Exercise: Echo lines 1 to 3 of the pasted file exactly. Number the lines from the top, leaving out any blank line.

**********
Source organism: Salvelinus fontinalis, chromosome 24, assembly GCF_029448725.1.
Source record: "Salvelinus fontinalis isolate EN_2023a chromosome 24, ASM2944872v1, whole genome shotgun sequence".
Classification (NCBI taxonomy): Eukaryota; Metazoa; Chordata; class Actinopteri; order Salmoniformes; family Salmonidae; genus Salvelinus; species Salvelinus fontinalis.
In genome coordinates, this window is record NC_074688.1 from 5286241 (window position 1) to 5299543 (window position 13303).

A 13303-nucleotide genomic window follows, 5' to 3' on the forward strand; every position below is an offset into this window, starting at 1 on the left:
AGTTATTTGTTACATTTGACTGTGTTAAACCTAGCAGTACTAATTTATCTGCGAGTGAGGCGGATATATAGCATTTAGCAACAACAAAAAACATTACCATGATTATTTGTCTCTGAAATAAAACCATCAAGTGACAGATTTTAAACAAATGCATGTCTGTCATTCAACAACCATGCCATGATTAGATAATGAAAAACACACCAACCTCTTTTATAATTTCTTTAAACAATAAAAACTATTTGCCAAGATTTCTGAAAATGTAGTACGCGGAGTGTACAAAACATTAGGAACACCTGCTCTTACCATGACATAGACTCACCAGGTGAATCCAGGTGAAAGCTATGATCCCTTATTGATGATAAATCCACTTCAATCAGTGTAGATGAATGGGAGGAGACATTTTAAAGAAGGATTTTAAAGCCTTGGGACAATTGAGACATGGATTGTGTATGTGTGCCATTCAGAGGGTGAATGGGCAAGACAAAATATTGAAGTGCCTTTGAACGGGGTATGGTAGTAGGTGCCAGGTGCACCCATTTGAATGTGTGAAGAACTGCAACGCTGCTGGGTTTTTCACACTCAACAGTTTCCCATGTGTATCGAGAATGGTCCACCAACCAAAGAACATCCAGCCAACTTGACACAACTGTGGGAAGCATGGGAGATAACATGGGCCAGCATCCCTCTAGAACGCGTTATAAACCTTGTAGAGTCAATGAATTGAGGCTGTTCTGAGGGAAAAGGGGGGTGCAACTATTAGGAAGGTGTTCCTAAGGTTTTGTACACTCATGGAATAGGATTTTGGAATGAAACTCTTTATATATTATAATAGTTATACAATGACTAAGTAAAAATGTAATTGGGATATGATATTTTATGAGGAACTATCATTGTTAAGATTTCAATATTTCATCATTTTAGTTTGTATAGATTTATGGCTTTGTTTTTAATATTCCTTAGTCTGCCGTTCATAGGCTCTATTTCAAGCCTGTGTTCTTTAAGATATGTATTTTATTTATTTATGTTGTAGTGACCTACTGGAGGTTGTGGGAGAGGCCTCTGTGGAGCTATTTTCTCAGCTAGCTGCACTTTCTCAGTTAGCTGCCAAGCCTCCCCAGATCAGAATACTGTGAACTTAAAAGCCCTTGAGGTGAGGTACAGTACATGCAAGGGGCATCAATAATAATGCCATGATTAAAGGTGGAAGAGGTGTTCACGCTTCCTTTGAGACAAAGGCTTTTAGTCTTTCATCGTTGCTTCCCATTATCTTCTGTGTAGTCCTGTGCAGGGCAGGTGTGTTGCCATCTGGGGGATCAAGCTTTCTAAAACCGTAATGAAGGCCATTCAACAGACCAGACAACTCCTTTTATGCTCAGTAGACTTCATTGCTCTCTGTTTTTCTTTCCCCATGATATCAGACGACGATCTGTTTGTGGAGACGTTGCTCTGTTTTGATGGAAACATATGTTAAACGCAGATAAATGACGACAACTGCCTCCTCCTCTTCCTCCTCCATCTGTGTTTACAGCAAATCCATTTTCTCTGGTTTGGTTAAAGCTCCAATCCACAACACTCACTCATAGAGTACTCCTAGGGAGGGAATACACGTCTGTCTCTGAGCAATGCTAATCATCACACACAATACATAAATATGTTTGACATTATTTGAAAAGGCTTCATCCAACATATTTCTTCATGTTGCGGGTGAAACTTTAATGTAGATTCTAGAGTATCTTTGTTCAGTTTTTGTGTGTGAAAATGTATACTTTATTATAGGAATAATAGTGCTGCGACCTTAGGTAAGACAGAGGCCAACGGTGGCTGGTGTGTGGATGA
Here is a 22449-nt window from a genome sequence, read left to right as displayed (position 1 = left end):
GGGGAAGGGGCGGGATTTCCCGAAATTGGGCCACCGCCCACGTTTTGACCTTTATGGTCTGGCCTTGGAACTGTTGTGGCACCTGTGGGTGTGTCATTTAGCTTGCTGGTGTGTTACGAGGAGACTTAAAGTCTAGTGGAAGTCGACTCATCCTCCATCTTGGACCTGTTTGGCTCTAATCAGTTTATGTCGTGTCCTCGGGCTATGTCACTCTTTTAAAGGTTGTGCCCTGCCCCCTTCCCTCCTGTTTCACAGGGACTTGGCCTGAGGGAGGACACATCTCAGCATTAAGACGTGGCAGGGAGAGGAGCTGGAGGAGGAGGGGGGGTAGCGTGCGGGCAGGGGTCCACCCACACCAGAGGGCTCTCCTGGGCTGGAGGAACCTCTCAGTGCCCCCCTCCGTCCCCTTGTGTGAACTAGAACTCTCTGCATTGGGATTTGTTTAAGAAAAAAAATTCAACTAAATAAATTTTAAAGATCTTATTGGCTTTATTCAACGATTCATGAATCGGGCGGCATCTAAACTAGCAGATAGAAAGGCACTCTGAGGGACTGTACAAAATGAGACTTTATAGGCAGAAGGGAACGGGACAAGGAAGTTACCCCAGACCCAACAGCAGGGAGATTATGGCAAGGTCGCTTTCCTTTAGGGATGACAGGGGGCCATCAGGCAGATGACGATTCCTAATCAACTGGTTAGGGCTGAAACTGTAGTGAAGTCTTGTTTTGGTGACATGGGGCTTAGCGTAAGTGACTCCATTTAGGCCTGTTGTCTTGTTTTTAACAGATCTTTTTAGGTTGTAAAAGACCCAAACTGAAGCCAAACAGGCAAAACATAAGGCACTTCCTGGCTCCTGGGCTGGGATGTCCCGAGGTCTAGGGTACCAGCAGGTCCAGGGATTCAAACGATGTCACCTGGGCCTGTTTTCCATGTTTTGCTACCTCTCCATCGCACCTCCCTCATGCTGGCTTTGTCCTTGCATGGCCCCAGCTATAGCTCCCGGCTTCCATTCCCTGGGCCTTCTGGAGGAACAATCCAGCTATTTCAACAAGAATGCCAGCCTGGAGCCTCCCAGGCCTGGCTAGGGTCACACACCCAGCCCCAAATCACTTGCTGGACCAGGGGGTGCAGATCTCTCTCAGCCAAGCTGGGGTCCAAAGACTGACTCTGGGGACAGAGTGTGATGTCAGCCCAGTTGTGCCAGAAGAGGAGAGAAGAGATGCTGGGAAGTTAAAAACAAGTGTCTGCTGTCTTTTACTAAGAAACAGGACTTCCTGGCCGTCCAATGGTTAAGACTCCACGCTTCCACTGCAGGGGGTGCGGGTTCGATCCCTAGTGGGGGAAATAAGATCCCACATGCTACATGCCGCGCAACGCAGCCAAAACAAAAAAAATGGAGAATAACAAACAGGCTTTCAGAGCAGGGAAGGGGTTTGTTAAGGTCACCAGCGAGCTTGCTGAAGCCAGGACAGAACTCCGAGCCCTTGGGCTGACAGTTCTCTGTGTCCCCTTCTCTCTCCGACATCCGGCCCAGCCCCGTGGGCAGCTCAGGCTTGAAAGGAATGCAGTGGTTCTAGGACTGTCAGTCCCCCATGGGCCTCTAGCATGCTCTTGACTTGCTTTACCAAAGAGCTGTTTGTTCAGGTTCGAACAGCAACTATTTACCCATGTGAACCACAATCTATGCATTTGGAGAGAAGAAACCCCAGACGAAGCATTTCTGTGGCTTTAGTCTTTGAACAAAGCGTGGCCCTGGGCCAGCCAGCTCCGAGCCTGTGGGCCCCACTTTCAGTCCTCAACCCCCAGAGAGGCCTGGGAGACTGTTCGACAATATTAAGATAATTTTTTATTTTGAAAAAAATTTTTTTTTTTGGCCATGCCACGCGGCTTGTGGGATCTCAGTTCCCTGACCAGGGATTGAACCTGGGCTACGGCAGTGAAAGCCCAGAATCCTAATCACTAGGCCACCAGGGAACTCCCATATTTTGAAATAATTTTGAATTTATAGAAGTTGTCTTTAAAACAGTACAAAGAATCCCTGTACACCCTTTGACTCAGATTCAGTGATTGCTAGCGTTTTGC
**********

Source organism: Salvelinus fontinalis, chromosome 24, assembly GCF_029448725.1.
Source record: "Salvelinus fontinalis isolate EN_2023a chromosome 24, ASM2944872v1, whole genome shotgun sequence".
Classification (NCBI taxonomy): Eukaryota; Metazoa; Chordata; class Actinopteri; order Salmoniformes; family Salmonidae; genus Salvelinus; species Salvelinus fontinalis.